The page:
‘Debt for life’: U.S. residents do not pay billions of dollars for rent

During the spring and early summer the complex Federal, state and local restrictions on eviction were allowed tenants to stay in rented accommodation. During this time, people owed $21.5 billion in rent, says Fox Business.

'Долги на всю жизнь': жители США не заплатили миллиарды долларов за аренду жилья

Photo: Shutterstock

This sum was formed due to the fact that people EN masse were left without work and livelihood. Evaluation of the amount was provided by the global Advisory firm Stout, Risius and Ross on Wednesday, July 29.

The Republicans in the Senate proposed a new plan, but it will not restore recently repealed the Federal prohibition on evictions, which allowed one third of the tenants to remain in housing. In addition, on July 31 will stop payment of the weekly Federal unemployment benefits in the amount of $600.

No quick solution likely result “will be a staggering increase in the number of homeless, which is different from anything we’ve seen,” said John Pollock, the lawyer of the Center for public justice and coordinator of the National coalition for a civil right (NCCRC), which has helped to develop a tool to track statistics of deportations in the United States.

The unprecedented size of the debt for the rent will not change the course of macroeconomic games, said the chief economist at Moody’s Analytics mark Zandi. But for tenants “it’s catastrophic. Very few people will be able to return the money.”

“A spiral of debt can pursue the displaced tenants the entire life,” he added.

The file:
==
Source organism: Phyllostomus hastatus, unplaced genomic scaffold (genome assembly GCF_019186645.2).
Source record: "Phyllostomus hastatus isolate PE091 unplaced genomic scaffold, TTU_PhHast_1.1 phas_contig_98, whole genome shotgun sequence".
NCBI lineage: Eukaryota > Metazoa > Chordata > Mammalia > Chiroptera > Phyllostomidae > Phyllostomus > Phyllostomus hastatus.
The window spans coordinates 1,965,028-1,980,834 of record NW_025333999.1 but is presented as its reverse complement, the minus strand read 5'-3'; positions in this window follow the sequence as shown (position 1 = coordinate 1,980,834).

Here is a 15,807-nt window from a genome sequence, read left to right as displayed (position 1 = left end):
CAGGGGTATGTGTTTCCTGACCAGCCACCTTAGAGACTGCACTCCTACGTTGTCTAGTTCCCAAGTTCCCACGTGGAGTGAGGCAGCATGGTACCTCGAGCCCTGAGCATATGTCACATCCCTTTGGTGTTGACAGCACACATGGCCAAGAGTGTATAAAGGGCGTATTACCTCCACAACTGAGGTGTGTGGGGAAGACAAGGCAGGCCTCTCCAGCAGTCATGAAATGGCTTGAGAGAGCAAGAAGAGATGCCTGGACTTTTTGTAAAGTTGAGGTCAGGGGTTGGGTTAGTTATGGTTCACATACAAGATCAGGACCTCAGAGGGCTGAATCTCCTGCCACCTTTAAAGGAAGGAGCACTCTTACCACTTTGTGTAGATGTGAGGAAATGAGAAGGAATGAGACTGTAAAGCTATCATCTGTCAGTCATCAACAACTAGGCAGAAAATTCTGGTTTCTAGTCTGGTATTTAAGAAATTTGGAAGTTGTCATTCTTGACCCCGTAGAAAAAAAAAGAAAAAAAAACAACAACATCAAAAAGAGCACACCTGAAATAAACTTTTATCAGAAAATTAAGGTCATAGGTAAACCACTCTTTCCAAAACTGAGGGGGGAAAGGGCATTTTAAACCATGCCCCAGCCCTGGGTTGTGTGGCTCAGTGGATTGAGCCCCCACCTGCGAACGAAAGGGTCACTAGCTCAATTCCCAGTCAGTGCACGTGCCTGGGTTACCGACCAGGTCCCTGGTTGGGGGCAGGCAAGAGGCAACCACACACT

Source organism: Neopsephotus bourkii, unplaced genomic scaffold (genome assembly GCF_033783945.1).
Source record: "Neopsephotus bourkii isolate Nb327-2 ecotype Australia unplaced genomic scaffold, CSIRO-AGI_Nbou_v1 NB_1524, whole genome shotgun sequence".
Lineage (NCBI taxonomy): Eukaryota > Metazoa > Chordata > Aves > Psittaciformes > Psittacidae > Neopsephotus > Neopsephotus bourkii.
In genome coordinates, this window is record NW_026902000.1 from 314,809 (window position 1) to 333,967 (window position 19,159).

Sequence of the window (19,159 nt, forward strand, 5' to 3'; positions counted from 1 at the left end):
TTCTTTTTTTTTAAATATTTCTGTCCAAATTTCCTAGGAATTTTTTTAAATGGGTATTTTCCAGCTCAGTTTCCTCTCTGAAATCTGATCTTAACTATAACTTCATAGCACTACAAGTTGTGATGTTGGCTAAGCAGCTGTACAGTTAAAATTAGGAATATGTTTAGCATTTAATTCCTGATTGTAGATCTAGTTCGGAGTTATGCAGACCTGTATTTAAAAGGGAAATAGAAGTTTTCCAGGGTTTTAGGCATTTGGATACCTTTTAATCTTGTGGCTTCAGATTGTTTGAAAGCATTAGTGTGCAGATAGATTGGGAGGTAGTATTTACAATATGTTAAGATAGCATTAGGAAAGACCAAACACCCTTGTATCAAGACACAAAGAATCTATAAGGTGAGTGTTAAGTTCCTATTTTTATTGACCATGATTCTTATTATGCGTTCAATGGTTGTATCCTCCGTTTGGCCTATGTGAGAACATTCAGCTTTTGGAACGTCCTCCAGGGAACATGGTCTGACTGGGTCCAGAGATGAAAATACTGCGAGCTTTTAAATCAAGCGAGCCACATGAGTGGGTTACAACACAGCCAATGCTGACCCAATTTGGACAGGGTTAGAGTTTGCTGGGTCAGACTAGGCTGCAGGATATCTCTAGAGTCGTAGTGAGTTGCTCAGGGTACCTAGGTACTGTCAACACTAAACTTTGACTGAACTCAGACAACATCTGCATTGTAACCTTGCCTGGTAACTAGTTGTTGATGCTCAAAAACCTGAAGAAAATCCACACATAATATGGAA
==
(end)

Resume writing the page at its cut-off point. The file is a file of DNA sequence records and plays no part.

In the spring and early summer, when unemployment reached levels not seen since the great depression of the 1930-ies, the combination of Federal, state and local restrictions on eviction were allowed tenants to stay in rented accommodation.

On Friday, July 24, lifted the ban on evictions, which covered one third of tenants in buildings with mortgages supported by the Federal government. Rents, delayed more than four months, is now also payable, as well as any rents in the housing, which also ended local and state moratoriums on evictions.

“When the rent is not paid within such extended period, the lower part of the market turns into a house of cards, and he begins to fall, said Emily Benfer, Professor of law at the Wake forest University. — Increases the risk of eviction, risk of foreclosure and bankruptcy, property taxes remain unpaid, leaving the community and schools in deficit.”

In may, Democrats controlled the House of representatives passed a measure that would extend the expanded unemployment assistance until January and allocated $100 billion on aid in the rent. It also would prolong the Federal ban on evictions for a period of one year.

The Republican-controlled package in the Senate, released on Monday, July 27, dedicated to the return of children to school, adults to work, and victory in the fight against the virus, reads the statement of the majority leader in the Senate. The bill proposes to reduce a reinforced unemployment assistance up to $200 per week and does not mention housing, eviction or restore a ban on evictions.

An avalanche of lawsuits hit the courts for eviction throughout the country. Hearings resume online, in the courtrooms, which require social distancing, and even in the Convention center in Columbus, Ohio. Only in July, 21% of tenants did not pay the rent, according to research firm Apartment List.

According to Stout and NCCRC, from 44 million households in the United States who rent housing, 17.3 million are not able to pay the rent and risk being evicted.

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